Jayalalithaa was extremely adept at cultivating her image as a benevolent patron and mother figure. Welfare schemes, cheap eateries, water bottles, ration shop provisions and bus-stops all bore her portrait and helped establish a connection to the public that was instrumental to her electoral success. The centralisation of power and decision-making in her person, however, means that few members of the party have the prominence or media exposure to enable them to succeed her. Panneerselvam may have occupied the Chief Minister’s chair three times, but he has always been seen as a stop-gap and never fully held the reins of power. In contrast, Sasikala is a household name and is immediately recognisable by virtue of her closeness to Jayalalithaa. Not only has she occupied the limelight, but she has also been active behind the scenes in negotiating electoral alliances and nominating ministers and candidates. Additionally, she is the only leading female contender for the post which could be important in retaining the AIADMK’s strong backing amongst women. Finally, unlike her predecessors in the party (MGR was a Malayalee and Jayalalithaa a Kannada Brahmin), Sasikala is Tamil and has been endorsed by senior Dravidian ideologues like K Veeramani of the Dravidar Kazhagam who has welcomed the possibility of a person of Tamil origin heading a Dravidian party. She is, in this sense, the obvious successor. Many in the party have expressed this view already and have started to project her image on posters and wall paintings to this effect, but her elevation will not win unanimous backing. Youngsters Asking Questions to Tamilnadu Government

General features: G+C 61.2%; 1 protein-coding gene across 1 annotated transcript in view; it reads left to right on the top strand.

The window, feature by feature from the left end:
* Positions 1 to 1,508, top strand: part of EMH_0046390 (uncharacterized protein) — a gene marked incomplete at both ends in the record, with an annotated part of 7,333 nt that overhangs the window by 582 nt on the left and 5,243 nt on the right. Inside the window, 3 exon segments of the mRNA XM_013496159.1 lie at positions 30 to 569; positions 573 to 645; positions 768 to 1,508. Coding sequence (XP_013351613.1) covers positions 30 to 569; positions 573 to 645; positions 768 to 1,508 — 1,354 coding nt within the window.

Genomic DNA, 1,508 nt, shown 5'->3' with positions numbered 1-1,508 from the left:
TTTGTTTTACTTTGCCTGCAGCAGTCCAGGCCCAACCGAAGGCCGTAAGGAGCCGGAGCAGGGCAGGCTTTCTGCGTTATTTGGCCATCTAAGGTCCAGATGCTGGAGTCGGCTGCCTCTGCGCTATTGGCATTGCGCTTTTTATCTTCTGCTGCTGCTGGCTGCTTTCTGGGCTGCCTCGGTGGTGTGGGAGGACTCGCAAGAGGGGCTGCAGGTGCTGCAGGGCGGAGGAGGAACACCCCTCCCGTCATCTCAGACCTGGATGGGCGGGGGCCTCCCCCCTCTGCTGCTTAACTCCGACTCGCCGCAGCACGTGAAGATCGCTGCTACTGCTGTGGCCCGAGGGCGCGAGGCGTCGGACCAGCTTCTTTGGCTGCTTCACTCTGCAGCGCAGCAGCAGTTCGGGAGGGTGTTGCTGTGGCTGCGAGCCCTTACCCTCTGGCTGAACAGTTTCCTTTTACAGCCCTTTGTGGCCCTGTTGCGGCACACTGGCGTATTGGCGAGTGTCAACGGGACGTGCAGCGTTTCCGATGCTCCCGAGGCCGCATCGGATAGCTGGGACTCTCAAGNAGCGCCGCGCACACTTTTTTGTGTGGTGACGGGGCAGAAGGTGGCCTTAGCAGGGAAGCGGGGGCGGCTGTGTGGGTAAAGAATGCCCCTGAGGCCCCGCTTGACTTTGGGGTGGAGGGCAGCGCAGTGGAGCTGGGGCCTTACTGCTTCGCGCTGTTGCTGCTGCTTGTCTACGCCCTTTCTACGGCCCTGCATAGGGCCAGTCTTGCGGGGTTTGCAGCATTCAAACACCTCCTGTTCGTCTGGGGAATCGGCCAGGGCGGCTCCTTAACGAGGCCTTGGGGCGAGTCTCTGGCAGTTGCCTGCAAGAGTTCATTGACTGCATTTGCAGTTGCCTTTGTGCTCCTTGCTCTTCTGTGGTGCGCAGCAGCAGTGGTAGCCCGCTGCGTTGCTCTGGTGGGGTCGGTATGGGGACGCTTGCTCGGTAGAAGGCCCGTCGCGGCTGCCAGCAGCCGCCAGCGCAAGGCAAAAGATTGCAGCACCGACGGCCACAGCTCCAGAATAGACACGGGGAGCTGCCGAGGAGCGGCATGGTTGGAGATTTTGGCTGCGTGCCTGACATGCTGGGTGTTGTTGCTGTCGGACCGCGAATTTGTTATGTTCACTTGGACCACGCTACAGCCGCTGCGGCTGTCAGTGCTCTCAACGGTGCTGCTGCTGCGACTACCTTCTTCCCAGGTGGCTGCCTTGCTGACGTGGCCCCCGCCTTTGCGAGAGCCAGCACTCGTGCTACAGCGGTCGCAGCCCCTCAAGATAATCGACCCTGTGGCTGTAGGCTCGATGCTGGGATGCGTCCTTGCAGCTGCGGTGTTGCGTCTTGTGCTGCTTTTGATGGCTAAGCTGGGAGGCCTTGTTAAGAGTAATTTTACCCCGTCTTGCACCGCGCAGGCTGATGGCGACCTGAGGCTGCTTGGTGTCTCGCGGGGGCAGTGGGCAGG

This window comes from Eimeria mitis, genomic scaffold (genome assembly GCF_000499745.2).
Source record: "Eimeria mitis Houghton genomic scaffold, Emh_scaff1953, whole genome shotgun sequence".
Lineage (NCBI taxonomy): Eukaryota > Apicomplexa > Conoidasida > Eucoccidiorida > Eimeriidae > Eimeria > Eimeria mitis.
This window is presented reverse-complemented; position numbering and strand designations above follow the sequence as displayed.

There May Be Trouble Ahead